To adopt this kind of system you do need to understand how the various cycles work, such as the energy, carbon and water cycles. Otherwise you might fail to manage the process properly. For example, in the:
•Energy cycle, photosynthesis produces grass that feeds the cows. When sunlight hits bare earth, it’s of no use, so planting cover crops is key.
•Carbon cycle, the grass covering can be likened to photosynthesizing tissue that breathes in carbon dioxide, sequestering it in the ground, and breathes out oxygen, which is critical for animal and human life. By sequestering carbon in the soil where it’s needed, the plants help remove excess carbon dioxide from the air where it does harm.
•Water cycle, the quality of the soil makes a big difference. When the soil is hard and degraded, any rain that falls simply runs off and takes topsoil with it. When the soil quality is good, with high amounts of organic matter, it soaks up the water like a sponge. That not only helps retain water, but also the topsoil.
In short, healthier soils are part of the solution to reduce water consumption in agriculture. At present, agriculture uses up about 70 percent of the world’s fresh water, making conventional farming a significant contributor to looming water shortages. Regenerative agriculture can significantly reduce the world’s water needs.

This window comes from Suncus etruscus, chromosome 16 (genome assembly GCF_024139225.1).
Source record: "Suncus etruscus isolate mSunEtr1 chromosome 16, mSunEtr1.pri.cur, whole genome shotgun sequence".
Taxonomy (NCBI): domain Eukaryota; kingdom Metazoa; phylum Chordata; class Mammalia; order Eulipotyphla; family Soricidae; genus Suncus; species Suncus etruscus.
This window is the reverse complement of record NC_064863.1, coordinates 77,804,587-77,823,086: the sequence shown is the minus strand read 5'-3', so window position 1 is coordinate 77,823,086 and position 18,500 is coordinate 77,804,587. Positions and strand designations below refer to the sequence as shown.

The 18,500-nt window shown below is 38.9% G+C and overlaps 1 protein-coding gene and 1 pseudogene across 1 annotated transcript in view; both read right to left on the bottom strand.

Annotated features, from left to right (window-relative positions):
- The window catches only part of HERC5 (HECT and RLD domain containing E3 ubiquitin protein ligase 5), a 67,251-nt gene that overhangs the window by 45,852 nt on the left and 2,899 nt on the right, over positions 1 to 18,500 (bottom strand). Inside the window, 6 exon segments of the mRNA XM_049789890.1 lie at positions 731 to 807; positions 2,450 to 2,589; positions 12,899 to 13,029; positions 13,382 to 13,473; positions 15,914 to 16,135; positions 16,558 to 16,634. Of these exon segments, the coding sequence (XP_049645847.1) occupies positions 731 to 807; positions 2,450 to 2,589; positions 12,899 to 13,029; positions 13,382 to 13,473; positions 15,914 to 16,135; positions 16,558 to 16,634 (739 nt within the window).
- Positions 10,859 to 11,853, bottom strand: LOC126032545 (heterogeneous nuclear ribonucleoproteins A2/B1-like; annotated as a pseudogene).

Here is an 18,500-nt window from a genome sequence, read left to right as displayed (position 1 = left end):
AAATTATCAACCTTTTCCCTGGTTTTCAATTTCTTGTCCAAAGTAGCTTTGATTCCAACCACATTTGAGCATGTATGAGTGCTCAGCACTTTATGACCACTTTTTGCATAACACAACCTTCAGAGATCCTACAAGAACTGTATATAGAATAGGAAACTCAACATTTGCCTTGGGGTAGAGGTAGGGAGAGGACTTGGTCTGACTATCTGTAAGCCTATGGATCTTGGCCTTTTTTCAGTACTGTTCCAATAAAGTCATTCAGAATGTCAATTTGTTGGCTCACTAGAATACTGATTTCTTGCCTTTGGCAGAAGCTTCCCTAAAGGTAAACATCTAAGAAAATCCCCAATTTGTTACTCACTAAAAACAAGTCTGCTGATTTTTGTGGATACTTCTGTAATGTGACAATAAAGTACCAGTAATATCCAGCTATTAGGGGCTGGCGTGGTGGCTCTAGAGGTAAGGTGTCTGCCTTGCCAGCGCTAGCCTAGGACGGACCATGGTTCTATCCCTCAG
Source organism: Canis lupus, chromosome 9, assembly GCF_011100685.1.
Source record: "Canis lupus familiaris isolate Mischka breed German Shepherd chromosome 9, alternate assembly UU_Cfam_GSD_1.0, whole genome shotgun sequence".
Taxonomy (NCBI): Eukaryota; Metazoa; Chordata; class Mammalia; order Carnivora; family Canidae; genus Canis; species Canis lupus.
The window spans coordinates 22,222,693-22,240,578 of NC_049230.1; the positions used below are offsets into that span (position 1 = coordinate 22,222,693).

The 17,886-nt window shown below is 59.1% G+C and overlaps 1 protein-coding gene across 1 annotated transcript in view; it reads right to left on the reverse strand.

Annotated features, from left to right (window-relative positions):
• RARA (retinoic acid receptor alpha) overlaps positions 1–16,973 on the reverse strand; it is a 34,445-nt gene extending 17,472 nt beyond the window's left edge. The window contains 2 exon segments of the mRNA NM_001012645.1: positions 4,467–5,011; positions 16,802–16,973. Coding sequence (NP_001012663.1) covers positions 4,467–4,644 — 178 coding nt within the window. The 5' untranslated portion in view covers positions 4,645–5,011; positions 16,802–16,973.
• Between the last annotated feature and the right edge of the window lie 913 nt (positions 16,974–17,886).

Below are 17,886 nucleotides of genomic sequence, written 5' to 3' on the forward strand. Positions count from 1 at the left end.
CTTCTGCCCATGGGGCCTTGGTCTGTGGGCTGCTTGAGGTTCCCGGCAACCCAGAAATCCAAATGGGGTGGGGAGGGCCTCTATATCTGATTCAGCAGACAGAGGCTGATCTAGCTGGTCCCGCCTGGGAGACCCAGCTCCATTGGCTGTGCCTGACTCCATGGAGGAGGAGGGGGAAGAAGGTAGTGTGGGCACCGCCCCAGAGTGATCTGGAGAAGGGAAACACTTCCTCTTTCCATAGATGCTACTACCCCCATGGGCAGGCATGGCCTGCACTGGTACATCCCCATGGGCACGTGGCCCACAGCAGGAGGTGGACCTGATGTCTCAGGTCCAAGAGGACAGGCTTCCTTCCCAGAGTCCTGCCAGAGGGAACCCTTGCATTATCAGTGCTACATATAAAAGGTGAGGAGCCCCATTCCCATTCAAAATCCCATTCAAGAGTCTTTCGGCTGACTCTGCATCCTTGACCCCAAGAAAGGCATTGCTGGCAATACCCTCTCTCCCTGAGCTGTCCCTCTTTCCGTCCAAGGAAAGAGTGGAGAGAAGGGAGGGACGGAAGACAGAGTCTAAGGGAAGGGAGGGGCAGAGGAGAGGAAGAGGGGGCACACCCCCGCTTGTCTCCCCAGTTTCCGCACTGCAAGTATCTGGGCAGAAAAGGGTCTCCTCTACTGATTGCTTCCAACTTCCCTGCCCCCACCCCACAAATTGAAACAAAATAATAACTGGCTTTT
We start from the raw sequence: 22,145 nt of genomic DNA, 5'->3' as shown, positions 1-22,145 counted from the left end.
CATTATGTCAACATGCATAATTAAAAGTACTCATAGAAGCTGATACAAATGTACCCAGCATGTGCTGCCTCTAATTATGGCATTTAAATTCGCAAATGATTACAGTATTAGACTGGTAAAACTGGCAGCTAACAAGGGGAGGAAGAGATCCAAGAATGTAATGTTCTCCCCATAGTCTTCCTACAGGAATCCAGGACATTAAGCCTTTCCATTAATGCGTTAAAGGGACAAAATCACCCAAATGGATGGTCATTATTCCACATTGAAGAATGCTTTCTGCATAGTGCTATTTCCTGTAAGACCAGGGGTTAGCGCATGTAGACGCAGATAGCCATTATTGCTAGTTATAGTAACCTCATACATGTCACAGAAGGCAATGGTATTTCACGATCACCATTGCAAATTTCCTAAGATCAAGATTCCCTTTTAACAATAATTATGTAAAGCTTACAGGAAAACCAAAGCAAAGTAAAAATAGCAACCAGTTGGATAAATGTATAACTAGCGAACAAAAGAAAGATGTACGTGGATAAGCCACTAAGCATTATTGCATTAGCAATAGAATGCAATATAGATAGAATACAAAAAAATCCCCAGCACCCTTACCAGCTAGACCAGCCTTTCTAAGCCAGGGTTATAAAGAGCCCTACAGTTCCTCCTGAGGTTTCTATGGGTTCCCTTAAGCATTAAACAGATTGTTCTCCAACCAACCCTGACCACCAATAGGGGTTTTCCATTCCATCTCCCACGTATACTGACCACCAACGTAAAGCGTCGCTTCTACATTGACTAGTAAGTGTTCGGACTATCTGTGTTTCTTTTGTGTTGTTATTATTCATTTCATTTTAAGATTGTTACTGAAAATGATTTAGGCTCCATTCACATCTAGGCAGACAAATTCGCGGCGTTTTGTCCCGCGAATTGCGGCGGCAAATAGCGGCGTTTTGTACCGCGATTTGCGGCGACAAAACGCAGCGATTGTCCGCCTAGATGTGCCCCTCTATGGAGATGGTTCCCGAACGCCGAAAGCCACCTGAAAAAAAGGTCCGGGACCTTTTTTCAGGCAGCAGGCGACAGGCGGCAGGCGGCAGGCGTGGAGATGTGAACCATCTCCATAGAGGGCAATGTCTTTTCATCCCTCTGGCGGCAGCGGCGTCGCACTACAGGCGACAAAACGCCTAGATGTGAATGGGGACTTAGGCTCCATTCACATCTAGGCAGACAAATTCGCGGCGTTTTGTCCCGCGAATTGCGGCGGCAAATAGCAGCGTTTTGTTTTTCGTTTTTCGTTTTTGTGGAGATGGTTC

These are complex cycles, and there are cycles within cycles that work in a symbiotic fashion. But once you get it right, you can rebuild soil quality at a very efficient rate. Harris, for example, is creating healthy topsoil hundreds if not thousands of times quicker than it would occur in nature simply by working with and optimizing these natural cycles.
Your best bet for finding healthy food is to grow your own. If that’s not possible, then connect with a local farmer who raises crops and animals according to organic standards. In addition to organic produce, remember to choose organic, grass-fed/pasture-raised beef, poultry and dairy to avoid harmful contaminants like pesticides.
In the case of eggs, what you’re looking for is eggs from pastured, free-range hens. You can tell their superior quality by their dark, golden yellow yolks. The Cornucopia Institute’s egg report and organic egg scorecard ranks 136 egg producers according to 28 organic criteria.
Organic grass-fed and grass-finished meats have other nutritional benefits beyond being higher in healthy fats; they’re also free of antibiotics and other drugs used in concentrated animal feeding operations (CAFOs). With antibiotic-resistant disease being a major public health hazard, buying organic meats is an important consideration in more ways than one.